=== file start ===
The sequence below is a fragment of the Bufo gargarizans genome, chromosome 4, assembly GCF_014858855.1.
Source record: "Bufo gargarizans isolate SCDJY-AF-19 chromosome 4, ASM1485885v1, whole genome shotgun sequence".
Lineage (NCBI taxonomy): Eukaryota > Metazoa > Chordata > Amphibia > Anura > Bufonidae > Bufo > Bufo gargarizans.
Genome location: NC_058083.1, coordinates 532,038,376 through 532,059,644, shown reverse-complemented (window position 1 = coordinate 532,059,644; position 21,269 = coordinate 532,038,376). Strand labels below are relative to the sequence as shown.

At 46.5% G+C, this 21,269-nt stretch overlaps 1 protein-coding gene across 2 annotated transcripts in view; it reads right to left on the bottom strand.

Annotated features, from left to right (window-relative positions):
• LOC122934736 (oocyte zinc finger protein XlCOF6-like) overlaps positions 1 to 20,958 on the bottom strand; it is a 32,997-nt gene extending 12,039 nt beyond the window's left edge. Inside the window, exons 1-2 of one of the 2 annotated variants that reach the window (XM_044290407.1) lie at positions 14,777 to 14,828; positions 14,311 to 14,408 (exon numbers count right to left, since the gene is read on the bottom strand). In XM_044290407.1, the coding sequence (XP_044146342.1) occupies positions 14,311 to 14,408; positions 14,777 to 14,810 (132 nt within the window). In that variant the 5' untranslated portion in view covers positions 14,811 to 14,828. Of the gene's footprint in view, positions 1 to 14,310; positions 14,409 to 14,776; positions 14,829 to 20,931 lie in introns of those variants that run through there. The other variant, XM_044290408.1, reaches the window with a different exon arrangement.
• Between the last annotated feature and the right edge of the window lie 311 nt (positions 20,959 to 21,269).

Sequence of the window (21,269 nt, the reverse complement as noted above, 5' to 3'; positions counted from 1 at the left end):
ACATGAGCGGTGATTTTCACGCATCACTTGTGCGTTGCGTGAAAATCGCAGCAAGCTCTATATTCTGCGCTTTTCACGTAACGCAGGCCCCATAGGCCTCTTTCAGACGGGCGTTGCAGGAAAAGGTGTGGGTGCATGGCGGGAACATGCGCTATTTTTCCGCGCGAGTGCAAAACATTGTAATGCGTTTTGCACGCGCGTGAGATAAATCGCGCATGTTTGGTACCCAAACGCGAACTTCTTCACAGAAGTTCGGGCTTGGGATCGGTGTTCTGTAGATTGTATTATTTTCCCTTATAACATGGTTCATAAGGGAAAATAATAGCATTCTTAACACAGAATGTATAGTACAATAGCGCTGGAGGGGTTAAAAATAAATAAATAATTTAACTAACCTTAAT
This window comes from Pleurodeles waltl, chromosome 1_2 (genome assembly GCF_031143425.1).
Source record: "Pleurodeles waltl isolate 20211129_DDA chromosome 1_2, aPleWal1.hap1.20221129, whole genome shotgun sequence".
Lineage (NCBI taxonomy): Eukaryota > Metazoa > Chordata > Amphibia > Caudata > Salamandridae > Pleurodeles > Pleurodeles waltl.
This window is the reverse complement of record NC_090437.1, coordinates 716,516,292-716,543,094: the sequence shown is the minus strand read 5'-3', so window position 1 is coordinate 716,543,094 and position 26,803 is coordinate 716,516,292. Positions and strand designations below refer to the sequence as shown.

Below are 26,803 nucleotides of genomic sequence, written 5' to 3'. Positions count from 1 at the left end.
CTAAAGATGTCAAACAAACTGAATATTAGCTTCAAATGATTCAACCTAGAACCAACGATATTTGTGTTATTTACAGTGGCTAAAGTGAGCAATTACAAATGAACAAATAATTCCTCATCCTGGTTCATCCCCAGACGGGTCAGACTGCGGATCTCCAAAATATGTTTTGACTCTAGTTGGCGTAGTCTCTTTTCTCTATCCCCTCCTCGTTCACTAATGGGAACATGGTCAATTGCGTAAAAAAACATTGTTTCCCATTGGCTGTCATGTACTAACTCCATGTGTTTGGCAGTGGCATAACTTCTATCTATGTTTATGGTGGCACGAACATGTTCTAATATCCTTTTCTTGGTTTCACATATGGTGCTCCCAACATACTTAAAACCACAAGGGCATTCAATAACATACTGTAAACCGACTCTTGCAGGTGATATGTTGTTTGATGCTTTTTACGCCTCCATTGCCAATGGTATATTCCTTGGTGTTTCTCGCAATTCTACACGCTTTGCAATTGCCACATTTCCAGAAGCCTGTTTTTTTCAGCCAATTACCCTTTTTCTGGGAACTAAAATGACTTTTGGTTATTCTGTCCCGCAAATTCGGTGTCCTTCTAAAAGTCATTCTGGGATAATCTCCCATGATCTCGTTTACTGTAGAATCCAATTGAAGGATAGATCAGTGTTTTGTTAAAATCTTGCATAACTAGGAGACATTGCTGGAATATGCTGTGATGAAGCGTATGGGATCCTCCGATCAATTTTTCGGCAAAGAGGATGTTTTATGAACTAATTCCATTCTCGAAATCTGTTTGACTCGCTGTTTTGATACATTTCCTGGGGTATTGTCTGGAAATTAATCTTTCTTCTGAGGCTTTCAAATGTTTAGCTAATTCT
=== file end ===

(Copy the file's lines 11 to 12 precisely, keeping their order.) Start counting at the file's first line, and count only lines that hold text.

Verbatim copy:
This window comes from Pleurodeles waltl, chromosome 1_2 (genome assembly GCF_031143425.1).
Source record: "Pleurodeles waltl isolate 20211129_DDA chromosome 1_2, aPleWal1.hap1.20221129, whole genome shotgun sequence".